Three recent jazz-violin releases, taken together, prove that jazz doesn’t care what instrument you play as long as you play it well. Zach Brock and SavoirFaire each go further afield stylistically than Diane Delin does, but her mastery of her aesthetic allows her album to beat their spottier outings.
Brock’s second album with the Coffee Achievers, Chemistry, brews up a cheery blend of jazz and pop-rock. Bright, comfortable melodies yield to precomposed thematic elaborations and solos, all played with great energy (as one might expect from the group’s name). Brock plays a regular violin and a five-string electric violin. He occasionally and entertainingly wields the latter in the manner of a rock god, while the keyboards of Sam Barsh and the acoustic and electric basses of Matt Wigton provide similarly novel timbres. But once the Coffee Achievers have established a melody, they seem content to stay close to it over extended periods, which makes their music appear to be searching in vain for direction. The one exception, “This Is Just,” uses postmodern lyrics and turn-on-a-dime music to tell a story; if Brock could serve more complex compounds like that, he’d have a headier brew on his hands.
SavoirFaire (nee Samuel Williams) indeed knows how to do his thing on the electric violin, as the amplification makes his tone stand out among his ensemble while not forcing him to sacrifice any sweetness of tone. That’s the most positive thing you can take away from Running Out of Time. Almost all the soloing here is fairly aimless noodling over changes. Even when SavoirFaire gets a hip-hop beat to play with on “One Inch Angels,” he can’t think of much to do beyond what he does in the first 10 seconds of his solo. Only “Aspen’s Woes,” a solo of lonely, flickering arpeggios, breaks the mold; it closes the album, making it both too little and too late.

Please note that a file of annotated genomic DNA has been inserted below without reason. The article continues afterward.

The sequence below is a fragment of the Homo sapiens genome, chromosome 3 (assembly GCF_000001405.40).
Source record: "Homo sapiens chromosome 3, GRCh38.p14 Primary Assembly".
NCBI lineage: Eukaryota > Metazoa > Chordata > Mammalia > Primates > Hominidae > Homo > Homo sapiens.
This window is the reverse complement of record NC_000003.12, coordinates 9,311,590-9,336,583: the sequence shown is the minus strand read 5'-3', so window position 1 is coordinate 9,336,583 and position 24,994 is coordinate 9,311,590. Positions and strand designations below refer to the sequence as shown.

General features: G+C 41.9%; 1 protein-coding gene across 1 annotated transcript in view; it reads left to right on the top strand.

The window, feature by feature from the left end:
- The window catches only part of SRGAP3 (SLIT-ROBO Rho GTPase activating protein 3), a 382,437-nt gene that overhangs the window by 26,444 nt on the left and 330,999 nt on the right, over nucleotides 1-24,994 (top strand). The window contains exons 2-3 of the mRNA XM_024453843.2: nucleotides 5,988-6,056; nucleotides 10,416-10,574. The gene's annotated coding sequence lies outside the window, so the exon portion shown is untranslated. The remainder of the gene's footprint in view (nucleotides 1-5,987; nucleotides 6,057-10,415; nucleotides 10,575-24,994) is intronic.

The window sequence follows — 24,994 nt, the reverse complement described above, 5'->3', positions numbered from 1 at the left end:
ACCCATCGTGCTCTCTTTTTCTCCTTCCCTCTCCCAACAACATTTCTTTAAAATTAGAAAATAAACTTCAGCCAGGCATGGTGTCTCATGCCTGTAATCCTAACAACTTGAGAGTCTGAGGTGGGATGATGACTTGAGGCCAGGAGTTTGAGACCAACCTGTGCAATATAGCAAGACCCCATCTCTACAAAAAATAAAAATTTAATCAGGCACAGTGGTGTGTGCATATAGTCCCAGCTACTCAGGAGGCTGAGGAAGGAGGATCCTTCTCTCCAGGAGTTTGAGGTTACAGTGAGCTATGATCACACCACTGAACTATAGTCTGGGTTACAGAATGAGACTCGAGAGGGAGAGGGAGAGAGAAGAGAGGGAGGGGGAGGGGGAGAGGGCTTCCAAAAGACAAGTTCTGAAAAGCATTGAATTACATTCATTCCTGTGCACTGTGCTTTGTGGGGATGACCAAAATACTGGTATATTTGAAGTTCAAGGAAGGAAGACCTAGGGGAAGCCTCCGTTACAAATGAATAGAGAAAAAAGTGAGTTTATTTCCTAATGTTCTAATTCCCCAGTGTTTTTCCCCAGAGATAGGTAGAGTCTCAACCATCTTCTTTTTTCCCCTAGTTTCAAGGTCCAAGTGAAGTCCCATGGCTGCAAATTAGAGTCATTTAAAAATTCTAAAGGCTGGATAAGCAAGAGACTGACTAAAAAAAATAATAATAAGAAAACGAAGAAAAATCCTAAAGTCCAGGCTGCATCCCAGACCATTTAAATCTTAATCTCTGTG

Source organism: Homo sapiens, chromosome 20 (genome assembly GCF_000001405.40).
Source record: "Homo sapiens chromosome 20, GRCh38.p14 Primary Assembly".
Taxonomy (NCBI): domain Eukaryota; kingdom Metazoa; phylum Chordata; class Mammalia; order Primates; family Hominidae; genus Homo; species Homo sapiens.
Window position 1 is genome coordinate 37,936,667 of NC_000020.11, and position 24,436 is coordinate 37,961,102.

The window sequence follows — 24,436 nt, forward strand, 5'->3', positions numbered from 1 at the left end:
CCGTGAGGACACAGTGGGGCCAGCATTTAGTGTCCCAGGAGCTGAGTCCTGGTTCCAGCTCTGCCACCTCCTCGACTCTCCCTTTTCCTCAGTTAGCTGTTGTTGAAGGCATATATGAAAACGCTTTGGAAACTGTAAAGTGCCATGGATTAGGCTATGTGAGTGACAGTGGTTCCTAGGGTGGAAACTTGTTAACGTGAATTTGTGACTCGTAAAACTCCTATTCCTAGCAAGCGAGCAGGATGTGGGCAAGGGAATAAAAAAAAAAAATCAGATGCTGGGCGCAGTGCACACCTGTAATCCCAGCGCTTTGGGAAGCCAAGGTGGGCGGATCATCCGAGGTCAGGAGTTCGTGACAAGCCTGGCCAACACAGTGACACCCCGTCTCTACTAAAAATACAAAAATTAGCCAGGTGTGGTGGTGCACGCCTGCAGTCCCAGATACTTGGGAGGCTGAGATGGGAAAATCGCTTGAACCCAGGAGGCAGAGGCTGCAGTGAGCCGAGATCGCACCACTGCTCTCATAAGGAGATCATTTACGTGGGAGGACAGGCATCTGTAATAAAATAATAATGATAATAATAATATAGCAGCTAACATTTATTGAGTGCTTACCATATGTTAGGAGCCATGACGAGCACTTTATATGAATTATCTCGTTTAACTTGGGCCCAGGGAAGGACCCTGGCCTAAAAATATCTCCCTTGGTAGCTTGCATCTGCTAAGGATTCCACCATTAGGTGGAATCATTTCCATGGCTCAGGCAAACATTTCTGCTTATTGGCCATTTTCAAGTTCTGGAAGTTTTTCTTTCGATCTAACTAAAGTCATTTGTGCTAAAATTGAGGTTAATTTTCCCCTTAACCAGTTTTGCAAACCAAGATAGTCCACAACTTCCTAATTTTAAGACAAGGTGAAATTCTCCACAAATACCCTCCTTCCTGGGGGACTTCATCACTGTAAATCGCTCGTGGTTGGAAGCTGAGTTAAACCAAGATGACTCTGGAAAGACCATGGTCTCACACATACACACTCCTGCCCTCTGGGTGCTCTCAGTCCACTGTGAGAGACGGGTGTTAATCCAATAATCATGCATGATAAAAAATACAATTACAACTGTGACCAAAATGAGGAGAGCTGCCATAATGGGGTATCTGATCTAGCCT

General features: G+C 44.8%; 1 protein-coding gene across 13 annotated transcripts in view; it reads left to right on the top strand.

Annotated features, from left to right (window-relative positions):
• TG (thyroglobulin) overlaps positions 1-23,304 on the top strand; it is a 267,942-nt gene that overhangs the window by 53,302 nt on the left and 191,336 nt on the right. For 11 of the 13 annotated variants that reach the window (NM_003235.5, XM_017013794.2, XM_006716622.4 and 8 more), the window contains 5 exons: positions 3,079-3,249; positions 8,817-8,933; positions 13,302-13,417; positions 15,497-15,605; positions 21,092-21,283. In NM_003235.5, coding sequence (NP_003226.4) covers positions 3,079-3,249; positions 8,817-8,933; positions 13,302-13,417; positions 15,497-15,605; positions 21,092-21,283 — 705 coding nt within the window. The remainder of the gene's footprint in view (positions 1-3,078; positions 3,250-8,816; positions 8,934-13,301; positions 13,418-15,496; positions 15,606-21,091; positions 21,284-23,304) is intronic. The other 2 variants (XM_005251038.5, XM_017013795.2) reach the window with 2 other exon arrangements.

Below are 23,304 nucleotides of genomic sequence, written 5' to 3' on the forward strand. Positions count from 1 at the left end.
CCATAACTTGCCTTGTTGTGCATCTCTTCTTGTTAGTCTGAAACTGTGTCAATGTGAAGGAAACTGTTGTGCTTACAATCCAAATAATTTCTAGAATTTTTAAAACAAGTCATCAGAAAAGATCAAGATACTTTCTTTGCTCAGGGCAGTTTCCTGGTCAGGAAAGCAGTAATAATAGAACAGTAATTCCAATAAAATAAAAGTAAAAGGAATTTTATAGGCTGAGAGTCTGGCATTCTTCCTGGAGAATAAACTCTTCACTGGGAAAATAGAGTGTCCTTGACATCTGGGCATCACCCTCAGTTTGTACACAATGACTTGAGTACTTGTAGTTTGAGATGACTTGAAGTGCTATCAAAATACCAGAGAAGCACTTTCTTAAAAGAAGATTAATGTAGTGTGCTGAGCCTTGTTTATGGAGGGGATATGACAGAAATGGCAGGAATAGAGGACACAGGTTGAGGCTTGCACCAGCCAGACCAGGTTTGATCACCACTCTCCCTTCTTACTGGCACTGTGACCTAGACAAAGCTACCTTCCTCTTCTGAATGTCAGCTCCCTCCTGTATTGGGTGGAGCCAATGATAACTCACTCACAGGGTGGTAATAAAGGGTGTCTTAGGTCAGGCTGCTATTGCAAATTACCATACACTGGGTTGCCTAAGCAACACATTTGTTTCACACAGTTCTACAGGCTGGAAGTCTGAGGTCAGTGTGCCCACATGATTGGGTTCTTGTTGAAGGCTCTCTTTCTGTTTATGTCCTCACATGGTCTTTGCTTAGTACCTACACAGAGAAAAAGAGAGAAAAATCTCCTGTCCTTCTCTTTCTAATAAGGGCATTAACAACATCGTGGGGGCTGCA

As the title implies, Delin’s Duality has just two musicians: pianist Dennis Luxion, who has obviously been influenced by Bill Evans, and Delin, whose main spur to pursue jazz professionally was the Vanguard recordings of…Bill Evans. On Duality, most of which was composed by the duo, melancholy and sunniness alternate at medium tempos and without too much histrionics, although they do throw in a fun number called “Tangold” that proves that they can roll with a beat. Like Evans, Delin and Luxion work with the subtleties possible in that medium emotional range, throwing rhythmic accents at unexpected notes, beginning phrases early or ending them late and reaching for distant harmonies without disrupting the surface-level musical fabric. Befitting the album title, their obvious chemistry gives an extra spark to their invention, making Duality an excellent choice for those who like milder stuff with plenty of imagination.